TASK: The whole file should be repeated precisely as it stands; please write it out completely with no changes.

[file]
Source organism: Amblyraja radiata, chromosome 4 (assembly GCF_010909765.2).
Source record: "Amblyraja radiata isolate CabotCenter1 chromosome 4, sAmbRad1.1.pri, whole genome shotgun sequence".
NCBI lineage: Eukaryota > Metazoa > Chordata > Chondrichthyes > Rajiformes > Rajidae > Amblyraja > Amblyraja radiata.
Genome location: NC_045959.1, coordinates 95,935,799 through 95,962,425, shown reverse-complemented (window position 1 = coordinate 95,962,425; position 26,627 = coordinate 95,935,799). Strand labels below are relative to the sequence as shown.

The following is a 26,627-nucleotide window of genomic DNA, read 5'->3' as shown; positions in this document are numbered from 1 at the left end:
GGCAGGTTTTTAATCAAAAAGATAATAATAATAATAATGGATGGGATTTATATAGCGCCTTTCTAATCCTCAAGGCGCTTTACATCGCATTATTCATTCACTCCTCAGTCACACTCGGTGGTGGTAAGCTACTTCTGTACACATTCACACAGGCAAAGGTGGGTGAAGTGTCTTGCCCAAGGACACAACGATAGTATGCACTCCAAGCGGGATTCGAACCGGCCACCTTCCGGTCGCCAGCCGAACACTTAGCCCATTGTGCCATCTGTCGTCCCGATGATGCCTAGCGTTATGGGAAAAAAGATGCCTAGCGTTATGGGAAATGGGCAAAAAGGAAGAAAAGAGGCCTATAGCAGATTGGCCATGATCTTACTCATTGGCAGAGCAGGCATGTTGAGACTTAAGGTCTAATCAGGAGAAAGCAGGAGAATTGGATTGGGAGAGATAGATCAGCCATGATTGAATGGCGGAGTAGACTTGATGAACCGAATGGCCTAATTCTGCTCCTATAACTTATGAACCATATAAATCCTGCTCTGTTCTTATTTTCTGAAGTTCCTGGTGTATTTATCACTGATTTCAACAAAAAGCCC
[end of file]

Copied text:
Source organism: Amblyraja radiata, chromosome 4 (assembly GCF_010909765.2).
Source record: "Amblyraja radiata isolate CabotCenter1 chromosome 4, sAmbRad1.1.pri, whole genome shotgun sequence".
NCBI lineage: Eukaryota > Metazoa > Chordata > Chondrichthyes > Rajiformes > Rajidae > Amblyraja > Amblyraja radiata.
Genome location: NC_045959.1, coordinates 95,935,799 through 95,962,425, shown reverse-complemented (window position 1 = coordinate 95,962,425; position 26,627 = coordinate 95,935,799). Strand labels below are relative to the sequence as shown.

The following is a 26,627-nucleotide window of genomic DNA, read 5'->3' as shown; positions in this document are numbered from 1 at the left end:
GGCAGGTTTTTAATCAAAAAGATAATAATAATAATAATGGATGGGATTTATATAGCGCCTTTCTAATCCTCAAGGCGCTTTACATCGCATTATTCATTCACTCCTCAGTCACACTCGGTGGTGGTAAGCTACTTCTGTACACATTCACACAGGCAAAGGTGGGTGAAGTGTCTTGCCCAAGGACACAACGATAGTATGCACTCCAAGCGGGATTCGAACCGGCCACCTTCCGGTCGCCAGCCGAACACTTAGCCCATTGTGCCATCTGTCGTCCCGATGATGCCTAGCGTTATGGGAAAAAAGATGCCTAGCGTTATGGGAAATGGGCAAAAAGGAAGAAAAGAGGCCTATAGCAGATTGGCCATGATCTTACTCATTGGCAGAGCAGGCATGTTGAGACTTAAGGTCTAATCAGGAGAAAGCAGGAGAATTGGATTGGGAGAGATAGATCAGCCATGATTGAATGGCGGAGTAGACTTGATGAACCGAATGGCCTAATTCTGCTCCTATAACTTATGAACCATATAAATCCTGCTCTGTTCTTATTTTCTGAAGTTCCTGGTGTATTTATCACTGATTTCAACAAAAAGCCC